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Multiculturalism in Australia works

By Waleed Aly - posted Wednesday, 27 July 2005

The people of London did not deserve this. They were ordinary people going about their business, making their way to work. Infamously, bombs went off on public transport all around the city killing over 50 people, injuring hundreds. These were innocent people.

But so was 48-year-old Pakistani man Kamal Raza Butt. Three days after the London bombings he was just visiting a friend in Nottingham where he had been staying for the past six weeks. As he left a neighbourhood shop he was viciously assaulted. He fell unconscious and collapsed, before being taken to hospital where he was pronounced dead on arrival. Police are investigating the incident as a racist attack.

His story is only one in a wave of 300 estimated hate crimes in Britain since the London atrocities. Not all the innocent victims, it seems, were claimed in the blasts.


Unfortunately, the backlash was not confined to Britain. In Indiana, criminals threw a rock through the window of the Islamic Centre of Bloomington. They then poured liquid accelerant through the window and set the building alight. The Bloomington police and fire departments are working with the FBI to apprehend those responsible.

And Muslims in central, south and west Auckland awoke to find six mosques systematically vandalised with graffiti reading “Londoners RIP”. One mosque, in Otahuhu was attacked twice in three days. Police have seen the need to increase patrols of Auckland mosques.

These are the sorts of incidents that have become commonplace in the aftermath of terrorist attacks on Western soil. Even in Australia, arsonists have attacked mosques and people have been assaulted in recent years. It was reasonable that some would be fearful of a similar backlash in the face of fresh attacks in London.

But in Australia, unlike Britain, the United States and New Zealand, there have been no assaults in the last fortnight. There has been no vandalism. Bar a handful of abusive phone calls and e-mails, there has been no significant backlash at all. It is a contrast of which we should all be proud.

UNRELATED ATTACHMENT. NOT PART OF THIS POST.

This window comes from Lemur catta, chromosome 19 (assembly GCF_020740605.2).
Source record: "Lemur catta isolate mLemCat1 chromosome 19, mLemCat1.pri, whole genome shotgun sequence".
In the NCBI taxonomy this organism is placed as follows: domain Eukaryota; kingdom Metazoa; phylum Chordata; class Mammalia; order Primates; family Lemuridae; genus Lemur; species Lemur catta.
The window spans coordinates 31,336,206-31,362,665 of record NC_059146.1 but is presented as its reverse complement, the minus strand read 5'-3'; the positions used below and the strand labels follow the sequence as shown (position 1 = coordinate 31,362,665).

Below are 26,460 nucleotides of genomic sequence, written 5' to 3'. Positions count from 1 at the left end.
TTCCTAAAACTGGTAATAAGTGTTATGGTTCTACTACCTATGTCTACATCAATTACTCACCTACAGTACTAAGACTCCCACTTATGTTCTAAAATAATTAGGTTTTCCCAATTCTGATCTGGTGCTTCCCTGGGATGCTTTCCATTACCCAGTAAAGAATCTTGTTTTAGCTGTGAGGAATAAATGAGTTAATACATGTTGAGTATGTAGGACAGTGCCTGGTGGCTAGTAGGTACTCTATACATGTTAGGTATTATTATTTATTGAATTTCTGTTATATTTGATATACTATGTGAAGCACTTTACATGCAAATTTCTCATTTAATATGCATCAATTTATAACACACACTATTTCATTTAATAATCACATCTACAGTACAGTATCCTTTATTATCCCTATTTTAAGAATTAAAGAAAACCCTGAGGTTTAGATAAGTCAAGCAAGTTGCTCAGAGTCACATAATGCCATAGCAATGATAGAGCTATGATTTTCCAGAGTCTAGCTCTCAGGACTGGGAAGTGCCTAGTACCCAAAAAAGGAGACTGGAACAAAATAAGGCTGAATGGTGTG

The backlash in Britain is of course easy to explain: the raw fear and anger inspired by bombings in one’s own backyard can easily become a justification for an individual's criminal prejudices. In the United States, too, emotions would be intense. After experiencing September 11, Americans would relate to the London bombings in a way that is more direct, more real than Australians.

Of course, none of this excuses any of these hate-crimes, which deserve to be condemned. But it might explain the difference between the reactions of the Australian public and their American and British counterparts.


But New Zealand? That country’s experience of terrorism is certainly no greater than our own. Why would there be a greater backlash there than here?

I suspect it is a tribute to the success of our (admittedly imperfect) multiculturalism. There are only about 40,000 Muslims in New Zealand, less than half the number in Melbourne alone. Such a small population of Muslims is likely to remain alien in the imagination of the majority. These are the very dynamics that underlie guilt by association, which in turn is the essence of so much thoughtless backlash.

But in Australia, Muslims have a more significant presence in society. They have worked extremely hard in the years since September 11 to build bridges with other faith communities as well as wider Australia. The Muslim population base is large enough to ensure their lives are enmeshed with those of mainstream Australia. They feel perfectly comfortable being both Muslims and Australians. For most Australian Muslims, integration is already a fact of life. Despite the protestations of those who regularly attack or deride it, our multiculturalism is quietly working effectively in mainstream Australia.

And so, the wider Australian community understand that when some criminals kill innocent people in London, that is no reason to attack innocent people in Australia. We understand that the ideology of division and targeting the innocent that drives terrorism is the same ideology, though clearly more extreme, that drives the retaliations. Australia's multicultural success story is that we have overcome this by recognising that there is more we have in common than there is that divides us.

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First published in The Herald Sun on July 21, 2005.

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About the Author

Waleed Aly, a Melbourne lawyer, is a member of the Islamic Council of Victoria executive. He is a lecturer in the Global Terrorism Research Centre at Monash Univeristy. His book, People Like Us (Picador), will be published in September.

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